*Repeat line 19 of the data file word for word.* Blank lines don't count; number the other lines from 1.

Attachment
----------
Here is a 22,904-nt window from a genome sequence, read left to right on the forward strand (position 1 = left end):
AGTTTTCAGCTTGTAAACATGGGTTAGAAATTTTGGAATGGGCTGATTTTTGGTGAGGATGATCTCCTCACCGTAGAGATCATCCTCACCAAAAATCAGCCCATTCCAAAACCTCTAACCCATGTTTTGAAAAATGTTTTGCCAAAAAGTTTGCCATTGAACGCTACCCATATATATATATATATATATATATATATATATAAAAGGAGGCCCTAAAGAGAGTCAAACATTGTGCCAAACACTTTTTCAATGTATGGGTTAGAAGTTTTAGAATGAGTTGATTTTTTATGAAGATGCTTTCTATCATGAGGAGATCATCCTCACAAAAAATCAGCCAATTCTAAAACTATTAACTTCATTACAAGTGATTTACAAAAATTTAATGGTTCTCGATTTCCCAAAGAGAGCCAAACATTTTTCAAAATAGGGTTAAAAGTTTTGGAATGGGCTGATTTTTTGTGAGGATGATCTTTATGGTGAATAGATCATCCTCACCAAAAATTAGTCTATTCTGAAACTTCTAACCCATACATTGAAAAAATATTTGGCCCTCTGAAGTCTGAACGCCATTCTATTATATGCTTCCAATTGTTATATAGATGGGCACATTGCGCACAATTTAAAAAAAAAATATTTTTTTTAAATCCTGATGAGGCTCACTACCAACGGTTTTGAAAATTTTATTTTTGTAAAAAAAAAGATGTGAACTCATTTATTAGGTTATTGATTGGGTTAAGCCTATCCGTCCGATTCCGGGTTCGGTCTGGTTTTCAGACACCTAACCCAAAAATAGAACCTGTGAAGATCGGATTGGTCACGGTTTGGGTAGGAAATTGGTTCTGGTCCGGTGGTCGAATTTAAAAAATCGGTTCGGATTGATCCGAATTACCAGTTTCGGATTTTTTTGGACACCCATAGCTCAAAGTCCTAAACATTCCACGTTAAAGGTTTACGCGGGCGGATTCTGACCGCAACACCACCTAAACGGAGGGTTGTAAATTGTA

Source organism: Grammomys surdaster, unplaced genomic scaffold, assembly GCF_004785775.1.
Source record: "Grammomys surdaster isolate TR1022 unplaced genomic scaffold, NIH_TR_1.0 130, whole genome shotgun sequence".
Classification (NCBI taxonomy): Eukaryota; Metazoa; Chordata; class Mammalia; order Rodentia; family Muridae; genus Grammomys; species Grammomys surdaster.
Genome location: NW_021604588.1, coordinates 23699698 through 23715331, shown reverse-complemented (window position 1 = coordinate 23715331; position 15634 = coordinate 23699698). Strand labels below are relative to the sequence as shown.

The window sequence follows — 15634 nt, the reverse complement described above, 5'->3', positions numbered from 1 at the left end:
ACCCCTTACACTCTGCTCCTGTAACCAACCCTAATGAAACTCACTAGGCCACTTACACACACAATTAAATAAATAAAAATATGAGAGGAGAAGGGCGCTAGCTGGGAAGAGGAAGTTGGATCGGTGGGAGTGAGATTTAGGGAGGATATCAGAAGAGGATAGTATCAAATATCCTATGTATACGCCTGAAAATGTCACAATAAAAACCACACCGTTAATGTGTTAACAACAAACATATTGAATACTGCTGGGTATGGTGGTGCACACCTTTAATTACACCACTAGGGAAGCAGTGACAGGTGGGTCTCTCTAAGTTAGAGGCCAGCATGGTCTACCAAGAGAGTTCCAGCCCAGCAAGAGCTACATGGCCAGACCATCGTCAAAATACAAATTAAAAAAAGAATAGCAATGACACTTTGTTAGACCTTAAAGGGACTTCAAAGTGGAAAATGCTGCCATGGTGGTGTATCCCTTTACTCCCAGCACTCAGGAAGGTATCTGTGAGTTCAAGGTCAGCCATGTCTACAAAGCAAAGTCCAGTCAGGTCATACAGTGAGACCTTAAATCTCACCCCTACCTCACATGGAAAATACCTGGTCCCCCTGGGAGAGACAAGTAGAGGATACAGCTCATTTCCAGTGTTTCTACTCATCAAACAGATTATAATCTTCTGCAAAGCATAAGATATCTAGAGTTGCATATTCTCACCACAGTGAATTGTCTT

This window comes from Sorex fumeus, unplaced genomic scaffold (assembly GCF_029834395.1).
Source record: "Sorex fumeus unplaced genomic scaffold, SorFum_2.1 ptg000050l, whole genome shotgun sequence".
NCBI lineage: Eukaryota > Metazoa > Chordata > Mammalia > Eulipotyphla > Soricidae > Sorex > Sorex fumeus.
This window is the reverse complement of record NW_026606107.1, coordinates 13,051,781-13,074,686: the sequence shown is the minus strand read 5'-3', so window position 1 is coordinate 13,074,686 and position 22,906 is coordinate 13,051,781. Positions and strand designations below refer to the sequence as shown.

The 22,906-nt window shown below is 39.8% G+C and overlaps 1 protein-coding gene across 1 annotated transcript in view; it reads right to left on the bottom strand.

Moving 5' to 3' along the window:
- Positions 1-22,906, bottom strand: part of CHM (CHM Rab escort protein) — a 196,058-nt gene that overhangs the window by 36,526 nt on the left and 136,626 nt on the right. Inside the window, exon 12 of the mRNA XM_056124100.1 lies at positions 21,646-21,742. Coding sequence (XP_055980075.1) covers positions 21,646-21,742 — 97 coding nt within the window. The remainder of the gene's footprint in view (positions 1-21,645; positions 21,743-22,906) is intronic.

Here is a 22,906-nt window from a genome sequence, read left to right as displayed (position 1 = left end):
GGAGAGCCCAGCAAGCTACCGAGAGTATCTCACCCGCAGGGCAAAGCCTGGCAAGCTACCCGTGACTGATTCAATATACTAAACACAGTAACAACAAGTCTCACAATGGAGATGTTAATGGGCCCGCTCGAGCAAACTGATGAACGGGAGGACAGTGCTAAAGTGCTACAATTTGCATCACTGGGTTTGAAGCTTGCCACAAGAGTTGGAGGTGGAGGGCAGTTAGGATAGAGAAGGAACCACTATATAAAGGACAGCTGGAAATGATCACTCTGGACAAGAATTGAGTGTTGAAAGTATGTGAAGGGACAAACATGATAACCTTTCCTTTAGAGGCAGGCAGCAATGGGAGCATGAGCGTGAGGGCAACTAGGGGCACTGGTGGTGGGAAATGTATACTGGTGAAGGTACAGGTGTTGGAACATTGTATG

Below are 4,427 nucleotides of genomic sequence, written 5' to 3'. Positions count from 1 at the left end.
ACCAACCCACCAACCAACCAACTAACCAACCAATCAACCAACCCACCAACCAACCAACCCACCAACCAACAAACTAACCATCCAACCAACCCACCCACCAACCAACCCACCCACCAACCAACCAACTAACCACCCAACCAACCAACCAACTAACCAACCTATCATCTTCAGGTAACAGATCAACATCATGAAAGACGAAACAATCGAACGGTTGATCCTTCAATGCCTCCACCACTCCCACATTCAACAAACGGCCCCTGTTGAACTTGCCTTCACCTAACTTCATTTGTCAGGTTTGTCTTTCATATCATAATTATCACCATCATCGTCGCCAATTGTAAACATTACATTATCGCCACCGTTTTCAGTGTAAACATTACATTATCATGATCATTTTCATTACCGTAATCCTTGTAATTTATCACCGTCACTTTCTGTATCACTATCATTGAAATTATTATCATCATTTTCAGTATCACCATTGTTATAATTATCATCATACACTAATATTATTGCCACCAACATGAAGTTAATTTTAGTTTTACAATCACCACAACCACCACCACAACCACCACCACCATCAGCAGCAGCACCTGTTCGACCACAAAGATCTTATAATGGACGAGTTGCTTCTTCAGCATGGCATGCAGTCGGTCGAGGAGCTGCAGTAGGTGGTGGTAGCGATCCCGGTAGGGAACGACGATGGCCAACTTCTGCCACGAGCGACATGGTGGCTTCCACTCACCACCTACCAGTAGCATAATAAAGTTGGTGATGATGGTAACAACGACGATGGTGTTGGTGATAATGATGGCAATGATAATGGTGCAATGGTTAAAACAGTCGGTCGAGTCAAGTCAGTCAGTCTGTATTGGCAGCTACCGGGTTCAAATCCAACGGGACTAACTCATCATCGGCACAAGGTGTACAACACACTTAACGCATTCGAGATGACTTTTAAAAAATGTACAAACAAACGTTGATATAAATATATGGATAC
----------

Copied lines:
ACCAACCCACCAACCAACCAACTAACCAACCAATCAACCAACCCACCAACCAACCAACCCACCAACCAACAAACTAACCATCCAACCAACCCACCCACCAACCAACCCACCCACCAACCAACCAACTAACCACCCAACCAACCAACCAACTAACCAACCTATCATCTTCAGGTAACAGATCAACATCATGAAAGACGAAACAATCGAACGGTTGATCCTTCAATGCCTCCACCACTCCCACATTCAACAAACGGCCCCTGTTGAACTTGCCTTCACCTAACTTCATTTGTCAGGTTTGTCTTTCATATCATAATTATCACCATCATCGTCGCCAATTGTAAACATTACATTATCGCCACCGTTTTCAGTGTAAACATTACATTATCATGATCATTTTCATTACCGTAATCCTTGTAATTTATCACCGTCACTTTCTGTATCACTATCATTGAAATTATTATCATCATTTTCAGTATCACCATTGTTATAATTATCATCATACACTAATATTATTGCCACCAACATGAAGTTAATTTTAGTTTTACAATCACCACAACCACCACCACAACCACCACCACCATCAGCAGCAGCACCTGTTCGACCACAAAGATCTTATAATGGACGAGTTGCTTCTTCAGCATGGCATGCAGTCGGTCGAGGAGCTGCAGTAGGTGGTGGTAGCGATCCCGGTAGGGAACGACGATGGCCAACTTCTGCCACGAGCGACATGGTGGCTTCCACTCACCACCTACCAGTAGCATAATAAAGTTGGTGATGATGGTAACAACGACGATGGTGTTGGTGATAATGATGGCAATGATAATGGTGCAATGGTTAAAACAGTCGGTCGAGTCAAGTCAGTCAGTCTGTATTGGCAGCTACCGGGTTCAAATCCAACGGGACTAACTCATCATCGGCACAAGGTGTACAACACACTTAACGCATTCGAGATGACTTTTAAAAAATGTACAAACAAACGTTGATATAAATATATGGATAC